HL Deb 16 February 1854 vol 130 cc702-32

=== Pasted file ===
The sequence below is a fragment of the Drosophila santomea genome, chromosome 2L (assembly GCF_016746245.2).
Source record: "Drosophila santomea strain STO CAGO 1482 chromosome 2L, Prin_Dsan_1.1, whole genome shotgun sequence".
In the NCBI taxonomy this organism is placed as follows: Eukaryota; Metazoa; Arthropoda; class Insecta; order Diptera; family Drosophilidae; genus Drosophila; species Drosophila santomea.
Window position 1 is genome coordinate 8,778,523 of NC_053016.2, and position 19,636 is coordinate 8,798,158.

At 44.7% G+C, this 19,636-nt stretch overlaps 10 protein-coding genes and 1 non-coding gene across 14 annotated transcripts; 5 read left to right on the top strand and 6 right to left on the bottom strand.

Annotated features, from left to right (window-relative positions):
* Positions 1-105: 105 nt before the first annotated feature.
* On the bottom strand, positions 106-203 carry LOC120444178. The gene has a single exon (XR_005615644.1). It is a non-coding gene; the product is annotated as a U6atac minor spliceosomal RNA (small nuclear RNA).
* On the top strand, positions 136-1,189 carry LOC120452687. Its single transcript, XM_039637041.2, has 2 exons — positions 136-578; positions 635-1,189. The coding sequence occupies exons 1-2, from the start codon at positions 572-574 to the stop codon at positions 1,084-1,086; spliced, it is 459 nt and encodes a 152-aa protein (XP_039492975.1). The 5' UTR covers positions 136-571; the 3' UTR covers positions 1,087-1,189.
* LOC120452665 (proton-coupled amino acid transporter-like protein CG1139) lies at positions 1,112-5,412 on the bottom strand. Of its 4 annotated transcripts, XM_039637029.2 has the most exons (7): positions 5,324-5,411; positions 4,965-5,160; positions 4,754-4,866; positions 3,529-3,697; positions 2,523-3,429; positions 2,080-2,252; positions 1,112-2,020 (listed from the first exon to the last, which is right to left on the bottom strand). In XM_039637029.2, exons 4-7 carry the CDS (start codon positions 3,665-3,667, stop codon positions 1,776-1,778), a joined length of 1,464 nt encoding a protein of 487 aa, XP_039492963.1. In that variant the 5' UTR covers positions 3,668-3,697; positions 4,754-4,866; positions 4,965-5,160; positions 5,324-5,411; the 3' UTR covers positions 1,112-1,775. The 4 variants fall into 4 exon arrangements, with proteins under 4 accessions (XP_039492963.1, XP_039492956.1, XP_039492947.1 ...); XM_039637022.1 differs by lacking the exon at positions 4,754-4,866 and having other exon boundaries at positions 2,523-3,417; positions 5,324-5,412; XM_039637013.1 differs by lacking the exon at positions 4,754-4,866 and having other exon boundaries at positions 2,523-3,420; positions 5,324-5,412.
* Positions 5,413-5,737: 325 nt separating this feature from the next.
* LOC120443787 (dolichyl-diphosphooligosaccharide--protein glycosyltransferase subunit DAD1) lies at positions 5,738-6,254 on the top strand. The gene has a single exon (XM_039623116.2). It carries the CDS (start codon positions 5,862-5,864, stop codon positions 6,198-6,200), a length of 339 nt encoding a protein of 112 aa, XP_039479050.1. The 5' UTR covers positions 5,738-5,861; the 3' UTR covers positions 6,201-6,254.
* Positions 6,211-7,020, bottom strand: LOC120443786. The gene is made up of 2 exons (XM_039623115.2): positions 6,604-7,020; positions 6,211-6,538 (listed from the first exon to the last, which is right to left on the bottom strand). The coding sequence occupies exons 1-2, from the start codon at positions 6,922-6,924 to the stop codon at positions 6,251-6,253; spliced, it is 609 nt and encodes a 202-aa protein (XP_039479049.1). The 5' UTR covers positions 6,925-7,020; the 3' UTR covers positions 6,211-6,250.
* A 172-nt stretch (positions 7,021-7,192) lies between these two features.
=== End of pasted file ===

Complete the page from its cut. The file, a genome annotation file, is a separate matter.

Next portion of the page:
I rise, my Lords, pursuant to a notice which I gave some days ago, to call your attention to the state of the law relating to testamentary matters. I cannot but feel that, after the exciting topics which have engaged your Lordships' attention on more than one evening, it will be a very difficult task on my part to arrest your attention on a subject so dull, so stale, and so unexciting as that which I feel it my duty now to bring before you. But dull and uninviting as it is, I believe it to be one of most essential importance, and therefore I am sure that I shall not in vain invite your attention to it. The subject of the testamentary jurisdiction of this country is one which has been considered by the Legislature, and every successive Government, for a period of now more than twenty years. It has been from time to time admitted that the law on that subject is in a most unsatisfactory state, that it requires the intervention of the Legislature, and that some remedy ought to be found for evils of a very practical and pressing nature. In order that I may not be supposed to be providing a remedy, if remedy it may be, for evils which are merely imaginary, I will, with the permission of the House, state what I conceive to be an outline of the evils, or of some of the evils, now existing with respect to our testamentary jurisdiction. In a very early statute—as long ago as the time of Edward I.—it was stated as admitted law, that the cognisance of all matters testamentary belonged to what was then called "holy Church"—in other words, that it was matter of ecclesiastical cognisance. That, I think, is of itself a very anomalous and a very unfit state of the law. There is no more reason why the jurisdiction as to wills should be matter of ecclesiastical cognisance than why the same courts should also entertain matters relating to deeds, or any other questions relating to the transfer of property. But if it were merely that there was this apparent anomaly—that the state of things actually existing does not square conveniently with our theories on the subject—I should have thought that at no time, and certainly not at the present time, would it have been fitting to have occupied your Lordships' attention with an attempt to remedy an imaginary and apparent inconvenience. But that is not the case. The evils of which we have to complain are not imaginary. When it is said that the cognisance of testamentary matters belongs to holy Church and to the ecclesiastical tribunals, what your Lordships are to understand is practically this—that the question whether an instrument which a deceased person has left behind him is or is not a will, may be entertained and decided by no less than 386 tribunals scattered over the Kingdom. There is in every diocese the diocesan court of the bishop, and—I do not know whether in all dioceses, but certainly in many—there are a number of other minor courts—commissary courts, archidiaconal courts, and courts of what are called "peculiars," It would be idle for me to attempt to define or explain the precise nature of these courts, and of the distinctions which exist between them. It is sufficient to say that in every diocese there exists a diocesan court, and that in most dioceses there are besides a number of other minor courts, from all of which appeals lie to the diocesan court. Besides these, there are, in a great number of districts throughout the country, tribunals of a much smaller jurisdiction—courts belonging to lords of manors, courts called royal peculiars, and other anomalous courts, all having a very petty jurisdiction, The whole of the courts referred to amount, as I have already stated, to the enormous number of not fewer than 386. From the diocesan courts there is an appeal to the supreme court of the province in which the diocese is situated; which, in the province of Canterbury, is called the Court of Arches. There is also a court belonging to the Archbishop of Canterbury called the Prerogative Court, which, in certain cases, has jurisdiction over all the dioceses in his province. Now, the very existence of such a number of courts is a state of things fraught with the greatest practical evils, arising from a variety of causes that will immediately suggest themselves to any one who considers the subject. In the first place, there is the multiplication of appeals; and then—a much more serious evil—there is the uncertainty that often exists as to what are the limits of each jurisdiction. The result of a mistake on this point is, that if you have gone to the wrong court, you will probably have proved your will before a tribunal which will be found to have given you no title whatever under it. Not only is there this evil arising from uncertainty as to the boundaries of the several jurisdictions, but doubts, as must naturally be the case, arise as to whe- ther one of these minor courts has or has not jurisdiction at all; and if it has not, then your probate is either void or voidable. Now, it is quite obvious, that that alone would furnish a reason why it is the duty of the Legislature to interfere. But that is not all. Very often there are contested matters with reference to the proof of wills that involve delicate and difficult investigations. There are subjects which it is exceedingly difficult to deal with, even in the Prerogative Court of the Archbishop of Canterbury; how then can it be expected that in these little petty tribunals there can be functionaries competent to deal with any questions not of the most ordinary character. It would be absurd to imagine it for a moment. Besides that, the original wills have to be preserved; and there are few of these small jurisdictions that have proper places to preserve these most important documents which regulate the title of property from generation to generation. The consequence of their being thus dispersed, and of their being entrusted to persons who are almost irresponsible for their safe custody, is, that original documents of the highest importance are no doubt sometimes lost. This appears to be of itself quite sufficient, if there were nothing more, to warrant me in saying that this is a subject which it is the bounden duty of the Legislature to attempt to regulate. But even suppose that all these minor courts were got rid of, and that there remained only the Prerogative Court, and the court of each diocese—you will have got rid of some of the difficulties, but by no means of all; because there would still remain this question:—In which Court is it that you should prove your will? For instance, a party dies in the diocese of Worcester or in that of Oxford. Is his representative to prove his will there, or in London? On what does that depend? On this question—Whether the person who dies has left what are called bona notabilia out of the diocese—that is to say, whether he has left property to the amount of 5l. out of the diocese in which he dies. Even that, however, is matter of doubt; for some lawyers think that there are only bona notabilia if the deceased has left property to the value of 5l. out of the diocese in which he dies; while others believe that all that is requisite is that he should have left property in two dioceses worth in the whole 5l. It is obvious that it must often be most difficult to determine what property a man has left out of the diocese. For instance, if a person dies in the diocese of Worcester, and somebody in that of Hereford owes him 5l., that would constitute bona notabilia out of the diocese, because a simple contract debt is supposed to be in that place where the debtor is that owes the money. Again, the deceased may have a bond, the obligee of which may reside in the diocese of London or Lincoln; then if he has died in the diocese of Worcester, that bond constitutes bona notabilia. But, further even than that: he may be a trustee under some friend's marriage settlement, and as trustee of that settlement, perhaps, he has a term of years, a mortgage, totally unknown to his representatives; it is at least a matter of doubt whether even what is called a mortgage term, which he holds merely as a trustee, does not constitute bona notabilia out of the diocese. That is what lawyers call a vexata quæstio; it is not quite settled; but the mere doubt is a great evil, and is quite sufficient to show that there is an evil requiring a remedy. What, then, is the consequence if, a testator having bona notabilia out of the diocese in which he dies, his executor proves his will in that diocese? That the probate is an absolute nullity, and that third persons are dealing with a person no more competent to give a receipt than a mere stranger. The whole proceeding is void, and may not only involve the executor in great embarrassment, but may lead others into embarrassments not less grievous or oppressive. But suppose that, in order to obviate these difficulties, an executor takes upon himself to prove the will in the Prerogative Court of the Archbishop of the Province—what is the result then? The prerogative probate is, of course, good, if there are goods out of the diocese. It is not void, even if it should turn out that there are not. But it is voidable if this can be proved; and a suit may be instituted to compel the executor to recall the prerogative probate, and to prove the will in the diocese in which alone the deceased left goods. These are evils of the present system which lie on the surface; but there is still another which I conceive to be of a very pressing nature—and it is this. Be the jurisdiction with one of these courts or with another, they have not cognisance of the whole subject which, in substance and truth, should come before them. I allude to the distinction as to the cognisance of wills of real, and of those of personal, property. It would be rather a speculation for an antiquarian than for a practical person to attempt to investigate what were the causes which originally gave to the ecclesiastical courts the cognisance of any testamentary matters; but one thing is quite certain, that they never had cognisance of testamentary matters as to real estate, that is, as to real estate technically so called. For, if I have an estate in a parish of one half of which I am owner in fee-simple, while I have in the other only an interest for 1,000 years—a sort of interest which is well known to lawyers, and which practically is just the same as a fee-simple—the ecclesiastical courts will have cognisance of the one half, and the temporal courts of the other half, although to the eye the whole property looks the same, and though it is essentially of the same value. This is obviously a distinction of an entirely artificial nature, arising from the refinements in our laws, and it is certainly an evil which we ought to remedy while we are about reforming the law. This is not an evil of an imaginary character, for observe what may happen, and indeed what has happened from time to time. The ecclesiastical courts having cognisance of personal property, and the temporal courts of real property, it may happen—and indeed has happened—that an ecclesiastical court has determined a particular will to be or not to be, as to the personal property, a valid will, while the temporal courts have decided just the contrary with respect to the same piece of paper, in so far as related to the real property. That did happen once in a case mentioned by Lord Hardwicke: the ecclesiastical courts decided that the will was good because the testator was of sound mind; and, afterwards, when the same will was brought in question in the temporal courts, it was decided that he was of unsound mind, and that the will was defective. The same thing happened again in the present century, in a case mentioned by Dr. Lushington. It might also have happened in a case in which my noble and learned Friend behind me (Lord St. Leonards) was counsel, and to which he referred in the able address which he made in this House early in the last Session. In that case the ecclesiastical courts held the will to be bad because the testator was subject to monomania; probate was refused, and the personal estate did not pass under the instrument called his will, but went to the next of kin. The same will embraced also bequests of real estate; and facts were brought before lawyers not connected with the ecclesiastical courts, and particularly before my noble and learned Friend, which sufficed to satisfy them that there was nothing to show that the testator was not perfectly competent to dispose of his property, and they, therefore, advised that the will should be supported and insisted upon before the temporal courts as to his real estate. The parties, however, upon this compromised the matter; and the conflict which might otherwise have probably arisen between the decisions of the two Courts did not take place. Is not this a very improper and a very anomalous state of things? It is, too, a state of things which cannot be remedied in the present state of the law, because there is no common court of appeal from the two jurisdictions. If two different tribunals were to decide upon the same matter, but eventually the proceedings before each conveyed to one higher Court, there might be inconvenience, but there need not be any eventual inconsistency in the administration of the law. Now, however, a person who is dissatisfied with the decision of the ecclesiastical court; can only go to the Judicial Committee of the Privy Council; and a person who is dissatisfied with the decision of the temporal courts can only appeal to your Lordships' House. In the case mentioned by Lord Hardwicke an appeal was brought before the House of Lords, who were satisfied that the will was either good or bad—I forget which—but just the opposite of that which was decided by the ecclesiastical courts; and application was made to the House to make an order against the ecclesiastical courts—but they said at once that they had no jurisdiction, and so the matter rested. I think I have now shown your Lordships evils not of an imaginary nature, not such as mere theorists may find fault with, but such as press practically on Her Majesty's subjects, and render it at least not inexpedient that we should attempt to find a remedy for them. This has been felt to be the case for more than twenty years, and attempts to remedy this state of things have been made from time to time; and I must say, as I remarked last year with reference to the Charitable Trusts Bill, that it is a marvel how those attempts, so often made for this long period, should have uniformly failed. In July, 1830, just after the accession of his late Majesty William IV., a commission—prepared just before the death of George IV., but interrupted by that event—was issued to functionaries of the highest character and distinction in the country, to inquire into the jurisdiction of the ecclesiastical courts, more especially as to wills. The Members who composed that commission were persons to whose opinions the country would naturally be inclined to pay an almost reverential deference. Amongst them were the Archbishops of Canterbury and York, the then, and I am happy to say also the present Bishop of London, the then Chief Justice Lord Tenterden, Chief Justice Tindall, and Chief Baron Abinger; Sir Christopher Robinson, the Judge of the Court of Admiralty; Sir John Nicol, the Judge of the Prerogative Court; Dr. Lushington, and Sir Herbert Jenner Fust. To them was referred the investigation of this difficult subject. There was at the same time an inquiry pending by the Real Property Commissioners, who also undertook to investigate this point. The Ecclesiastical Commissioners having pointed out some of the evils to which I have adverted, recommended as a remedy the abolition of all the ecclesiastical courts so far as wills were concerned, except the two courts of the provinces—the Prerogative Court of Canterbury and that of York. It is not difficult to discover that, although they did not recommend the step, they inclined to the abolition of the York court also; thus, in fact, constituting only one court, the Prerogative Court of Canterbury, and giving to it the sole jurisdiction on this subject. There were probably reasons which induced them to abstain from recommending the York court, In these two courts, then, the Commissioners recommended that all wills, whether relating to real or personal property, should be proved. They made recommendations also as to matters of detail, and the mode of trial, which it is not necessary to refer to. In the following year the Real Property Commission to which I have adverted, consisting of some of the eminent lawyers of the day—my noble and learned Friend the Lord Chief Justice (Lord Campbell) was at the head of it, and there were a great number of others, all being persons most highly skilled in real property law—took this subject into their consideration. They made a report, recommending the abolition of all the ecclesiastical courts in matters relating to the probate of wills; they did not, recommend, however, the same mode of amendment as that suggested by the Ecclesiastical Commissioners. They recommended that all wills should be simply registered, unless there was some dispute about them; and that in contentious cases all the busi- ness should be transferred to the Court of Chancery, as being the best tribunal to settle them. They made their report in the year 1833, the Ecclesiastical Commissioners having reported in 1832. At that time my noble and learned Friend behind me (Lord Brougham) held the Great Seal, and with the vigour which, on subjects of legal reform, has ever characterised him, he introduced a Bill, I believe in the same Session, for carrying that report, with some modifications, into effect; but that was the year of the actual passing of the Reform Bill, and it is not to be wondered at, therefore, that amongst more important concerns the ecclesiastical courts were forgotten. At the end of the year 1834, Sir Robert Peel came into office, and one of the first things that was done by Sir Robert Peel's Solicitor General, Sir Frederick Pollock, was to introduce a Bill to carry into effect those recommendations with more or less modification. Sir Robert Peel's Government only lasted for a few months, and my noble and learned Friend, who succeeded as Attorney General either took up that Bill or introduced a Bill which was attempted to be passed, but without success. Lord Cottenham succeeded to the Great Seal, and in the year 1836 introduced a Bill, which, however, did not succeed. It was introduced in this House, and read a second time; whether it went to the Commons I am not sure, but at all events, it did not pass; the fact was believed to be this, that there were such influences against those Bills, from the number of persons whose interests were or were not supposed to be affected by them, that it would be useless to attempt to pass them. This, too, was probably the reason that no further attempt was made for some time. No further attempt was made while Lord Cottenham held the Great Seal at that time. Sir Robert Peel again came into power in 1841, and it was announced in the Speech from the Throne, at the commencement of the year 1842, that the measure of a reform of the ecclesiastical courts would be taken up by his Government. A Committee of your Lordships' House was appointed to inquire into this subject, and a report was made of an elaborate character, which was communicated to the other House, and the Queen's Advocate, Sir John Nicholl, introduced a Bill for carrying into effect some of its recommendations. That Bill was read a second time in the House of Commons, but again adverse influences prevailed, and it was dropped. In the year 1844 my noble and learned Friend (Lord Lyndhurst) introduced a Bill, but that did not succeed; and in the year 1845 Lord Cottenham, then out of office, introduced the same Bill that he brought in in 1836. It was taken up by Lord Lyndhurst, then holding the Great Seal, and, I believe, passed your Lordships' House, and went down to the House of Commons; but nothing further was done with it, and from that time no further attempt in the way of direct legislation, has, I believe, been made. But though there was no further attempt in the way of direct legislation, my noble and learned Friend behind me (Lord St. Leornards) laid the foundation for legislation by a step which he took after he received the Great Seal. At the end of the year 1850, Lord Truro issued a commission to inquire into the state and practice of the Court of Chancery, with the view of amending it. The Commissioners made an elaborate report in the beginning of 1852, the substance of which my noble and learned Friend (Lord St. Leonards), to the great advantage of the country, embodied in separate Bills and passed into law, and they now constitute the law of the Court of Chancery. But my noble and learned Friend, feeling, no doubt the importance of the subject to which I am now calling your Lordships' attention, thought it would be very expedient to refer to those same Commissioners who had showed themselves so competent, and who had made a report which led to such immediate legislation, this vexed question, which no person had been yet able to solve. And to enable them to come to a correct conclusion, he added to their number several individuals not connected much with the Court of Chancery, but connected with the ecclesiastical courts, in order that, consulting together—the Chancery practitioners and Judges, and the ecclesiastical practitioners and Judges—they might make a report that would enable your Lordships, by following it, either in toto or in part, to solve this question. The original Chancery Commission consisted of my hon. and learned Friend the present Master of the Rolls, Vice-Chancellor Wood, Lord Justice Turner, the present Solicitor General, Mr. Justice Crompton, and several other eminent men; and there were added to their number Sir John Dodson, the present Judge of the Prerogative Court; Dr. Lushington, the Judge of the Admiralty Court, and Consistorial Court; the Queen's Advocate, and one or two other persons connected with the ecclesiastical courts. Those learned Gentlemen were engaged during the whole of the last year in investigating this subject. I was very much pressed, after receiving the Great Seal, in the course of the last Session of Parliament, to proceed at once to call attention to the subject, and to attempt immediate legislation in the course of last Session. And if I may occupy your Lordships by so unworthy a subject as the censure which an individual Member of this House has received, I may say that I encountered repeated attacks because I did not proceed immediately; but I thought it would not be wise or decorous to do so, as the matter had been referred to gentlemen of tried competence, who had shown already that they could construct a good measure. I thought it was more important to wait until we learned the views that were entertained by them on the subject, than to gain a year or six months in the passing of a measure of this kind, which could not be considered of that vital importance that it might not wait for a due season. The Commissioners have made a Report, to which I am now about to refer; and as I am not adhering precisely to their recommendations, but adopting a great portion of them, and varying them in some particulars, I wish to state my reasons for doing so to your Lordships. It should be stated that this report was assented to by all the members of the Commission, except the Queen's Advocate, with whom I have had a long conversation; and though he did not assent to all the suggestions of his fellow Commissioners, he seemed to me to have considered the subject very fairly and honestly. What they recommend is this: They recommend the abolition of the whole existing jurisdictions; and that the whole jurisdiction as to probates of wills and testamentary matters should be vested in a new Court, to be called the Court of Probate, and to be a temporal and not an ecclesiastical court; and they say that in that court every jurisdiction connected with the subject ought to be vested. In the first part of this recommendation—namely, the abolition of all the existing tribunals, and the transferring of their jurisdiction to a civil and not to an ecclesiastical court—I entirely concur. But I do not think that a new court ought to be created, and I have come to that opinion for the reasons which I shall state. My opinion is, that, subject to certain modifications which I shall pre- sently explain, by far the safest, and easiest, and simplest, and cheapest course to pursue, is to vest the whole contentious jurisdiction in the Court of Chancery, according to the recommendation of the Real Property Commissioners. I do not mean to say that the Court of Chancery shall have nothing to do with what constitutes now, and always did constitute, ninety-nine out of every hundred cases of the business of the Prerogative Court—that is, what is called the common-form business, or non-contentious jurisdiction; but I propose to deal with it differently from the other business. To constitute a new court in order to decide the contentious business, implies this—that there is a necessity for a new tribunal to work this machinery; but, my Lords, the Commissioners have investigated this subject, and have come to this conclusion—that in the present ecclesiastical courts there is not more (if so much) than sixty days in the year occupied in contentious business relating to wills; and I think, therefore, that it is objectionable, if it be nothing else, to constitute a new court that will have no greater amount of business to perform. To constitute a new court which would only be occupied sixty days in the year, is perfectly unnecessary, and a proceeding, if adopted, that would, at the least, require great explanation. There are four Judges in the Court of Chancery, of original jurisdiction; and if that contentious business can be dispersed amongst them, it would be only an addition of fifteen days' business for each in the year. It is impossible to speak with perfect confidence as to whether the existing staff of the Court of Chancery may be able to absorb that business, and discharge the duties attendant on it with their present functions. My belief is—and I say it from what I know of the present state of the Court, and of the anxiety of the Judges to give the fullest attention to their duties—that it is extremely probable that that contentious business can be absorbed by them. But if it be not so, still, looking forward to the increasing wealth and prosperity that may come upon this country, it may be necessary to increase the Judges of the Court of Chancery. In the process of time, we may have to appoint a new Vice-Chancellor, and the sixty days might be in that way disposed of. At any rate, unless some great advantage can be shown to be derived from having a new court constituted for the transaction of this business alone, I think the practicability of this business being thus absorbed, is conclusive against the institution of this new court. I confess, my Lords, that, independent of there not being sufficient business to occupy a court, there are other reasons which seem to me to make it extremely desirable that the contentious business of wills should not be delegated to any tribunal that has no other business to transact. I am well aware that in most of the practical transactions of life, it is desirable to have a division of labour; but I am of opinion that in the higher departments of human employment, and more especially in that of judicature, great subdivision of labour is inexpedient, I do not believe that a Judge who never considers any other subject will be so competent to deal with the question as to whether a will was unduly made, or whether undue influence was used by the priesthood, by medical people, by an attorney, or by any others that are able to influence the minds of those less powerfully minded than themselves, as a Judge will be who is in the habit of dealing with that, amongst other questions of wider range, to which his judicial capacity is applied; I am of opinion, therefore, that so far from its being an advantage that only a single class of cases should be submitted to each tribunal, it is a disadvantage. Those who have speculated on the subject may be aware of the opinion of a man, who, though eccentric, had yet very considerable powers of mind—the late Mr. Jeremy Bentham. It was his opinion that there should be no division at all of the judicial tribunals, but that the same tribunals should deal with the question as to whether a man should be hanged for murder, and as to whether a will was properly proved; he thought that every tribunal should deal with every subject. Perhaps that is running the theory to an extent that practically is inexpedient; but I think it is a view of the subject not to be altogether lost sight of. I do not see that there is any advantage in having this new court established. I think it would be of very considerable disadvantage, and, independent of that, there is not sufficient business to occupy it. When it was proposed by those who have heretofore introduced Bills on this subject to have a new court of probate, not connected with the Court of Chancery, but a court in itself, it was attempted to remove the objection to it in a way which was most to be avoided, by imposing upon it duties which are now dis- charged by the same court that discharges the testamentary business, namely, the disposal of matrimonial causes. Now what possible connection can there be between matrimonial causes and testamentary causes? They were both, though for different reasons, considered to be matters for ecclesiastical cognisance in former times; but when you are constituting a new court, it seems to be the most absurd thing in the world to impose upon it duties of a totally different nature, which you had the option of transferring to another court, merely for the purpose of giving it sufficient occupation. Therefore, I cannot concur with the majority of the learned Commissioners, who recommend the institution of a distinct court to take cognisance of the probate of wills. Having stated why I do not concur with them, I will state what it is I now propose, and what it is of the recommendations of the Commissioners that I have embodied in the Bill to which I ask your Lordships to give your assent. I adopt the recommendation of the Real Property Commissioners of 1833, and I propose to transfer this contentious business about wills to the Court of Chancery. I have stated to your Lordships that that is not the recommendation of the majority of the present Commissioners; but against the opinion of the Commissioners recommending the institution of the new Court of Probate, there is a protest by the present Master of the Rolls, by the present Solicitor General, and by Sir James Graham. Early in the progress of the Commission it was considered that the matters for investigation should not be left totally to lawyers; and two eminent laymen, not then connected with the Government, Sir James Graham and Mr. Henley, were associated with that Commission. Those three Commissioners I have mentioned took the view that I do—that to transfer the business to the Court of Chancery is the simplest and easiest mode of dealing with the subject. But of the other Commissioners, four, namely, Lord Justice Turner, Vice-Chancellor Wood, Sir J. Dodson, and Mr. Justice Crompton, were of opinion that the best thing would be to transfer the business to the Court of Chancery, but with this qualification, that it should be vested in the Court of Chancery as a sort of distinct and separate jurisdiction; something analogous, I imagine, to the mode in which bankruptcy business is transacted by the Court of Chancery, and, perhaps, lunacy. I confess I cannot understand the foundation for that recommendation; for, if the transfer the is to be made to the Court of Chancery, all argument is in favour of making the transference as complete as possible; because by doing so a great many difficulties may be avoided, and a great many advantages may be obtained.